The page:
I developed a routine. First, I sorted all socks into piles based on color: white socks here, black and gray socks over there, patterned socks in the middle. Then, I’d methodically go through each pile, laying out the socks in front of me so I could have eyes on all of them, training myself to remember shapes and sizes and patterns as I referred to each sock one by one. It was easy to pair up the pink socks with the little green cactuses that my husband loves; the subtly striped ones proved a bit more difficult. The many black ankle socks that were close in size but not exact matches usually just got coupled up regardless; I only had so much patience.  

Sometimes I’d end up surrounded by socks — socks draped over my legs and onto the pillows, or lined up in a row all along the back of the couch. I’d have to shoo away the dogs when they tried to join me and turn down offers of help from my husband or mother-in-law. I had a system! Don’t mess with my system! 

To the casual observer, it would have looked nonsensical; to me, it made so much more sense than almost anything else going on around me. These were moments when I could sit by myself and create some order out of the fear of the pandemic, the pain of living with a loved one with Alzheimer’s, the uncertainty of even day-to-day life. 

Occasionally I’d be able to put together a pile of properly paired socks, a huge victory. I’d gather up all of them in my arms and go show my husband, proud as a second-grader who just built his first diorama. Very often, though, I’d only manage to match a few of the socks. It could be frustrating, especially if it was one of those pandemic days filled with terrifying, continuous breaking news tweets, almost as though my own socks were conspiring with the universe to stress me out. (I found out nearly six months into our stay that my mother-in-law also had a bag of unmatched socks stashed away in her bedroom. Finding that bag was like Christmas morning!)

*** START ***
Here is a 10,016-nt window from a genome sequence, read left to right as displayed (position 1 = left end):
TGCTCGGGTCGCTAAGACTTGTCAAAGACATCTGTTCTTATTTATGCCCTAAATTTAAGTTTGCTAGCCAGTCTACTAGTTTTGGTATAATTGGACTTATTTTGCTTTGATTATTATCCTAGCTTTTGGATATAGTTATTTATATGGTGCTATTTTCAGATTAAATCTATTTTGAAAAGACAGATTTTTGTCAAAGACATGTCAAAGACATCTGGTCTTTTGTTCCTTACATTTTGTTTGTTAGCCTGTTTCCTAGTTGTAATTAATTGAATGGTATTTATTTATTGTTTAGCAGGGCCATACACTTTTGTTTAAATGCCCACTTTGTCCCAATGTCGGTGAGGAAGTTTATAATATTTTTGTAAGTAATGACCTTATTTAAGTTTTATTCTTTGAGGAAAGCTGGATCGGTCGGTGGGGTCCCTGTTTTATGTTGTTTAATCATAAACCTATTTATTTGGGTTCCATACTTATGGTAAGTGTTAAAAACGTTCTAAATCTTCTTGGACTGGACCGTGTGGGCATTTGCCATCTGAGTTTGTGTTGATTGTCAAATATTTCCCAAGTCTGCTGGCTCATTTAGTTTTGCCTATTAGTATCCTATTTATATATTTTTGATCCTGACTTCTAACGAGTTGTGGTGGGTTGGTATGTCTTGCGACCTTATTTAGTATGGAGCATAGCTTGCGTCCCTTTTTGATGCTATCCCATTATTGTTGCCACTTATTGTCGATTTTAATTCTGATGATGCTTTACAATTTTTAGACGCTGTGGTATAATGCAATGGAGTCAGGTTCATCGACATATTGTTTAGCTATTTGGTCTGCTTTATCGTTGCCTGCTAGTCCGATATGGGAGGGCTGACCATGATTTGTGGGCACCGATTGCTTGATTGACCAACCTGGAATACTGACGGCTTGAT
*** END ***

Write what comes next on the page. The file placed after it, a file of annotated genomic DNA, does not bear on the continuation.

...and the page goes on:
But regardless of whether I ended up with two pairs or dozens, my pile of matched socks, no matter how small, served as my win for that day. I hadn’t let Murphy’s Law of Laundry defeat me. Sure, I was destined to deal with another round of missing socks in the coming days. And I would surely encounter more anxiety-inducing tweets, calls from bill collectors, worries about what to do next professionally. But I had my routine. I had my practice. And for an hour or so each week, it felt like everything was going to work out in the end.

Apartment Therapy’s Laundry, Sorted vertical was written and edited independently by the Apartment Therapy editorial team and generously underwritten by Samsung.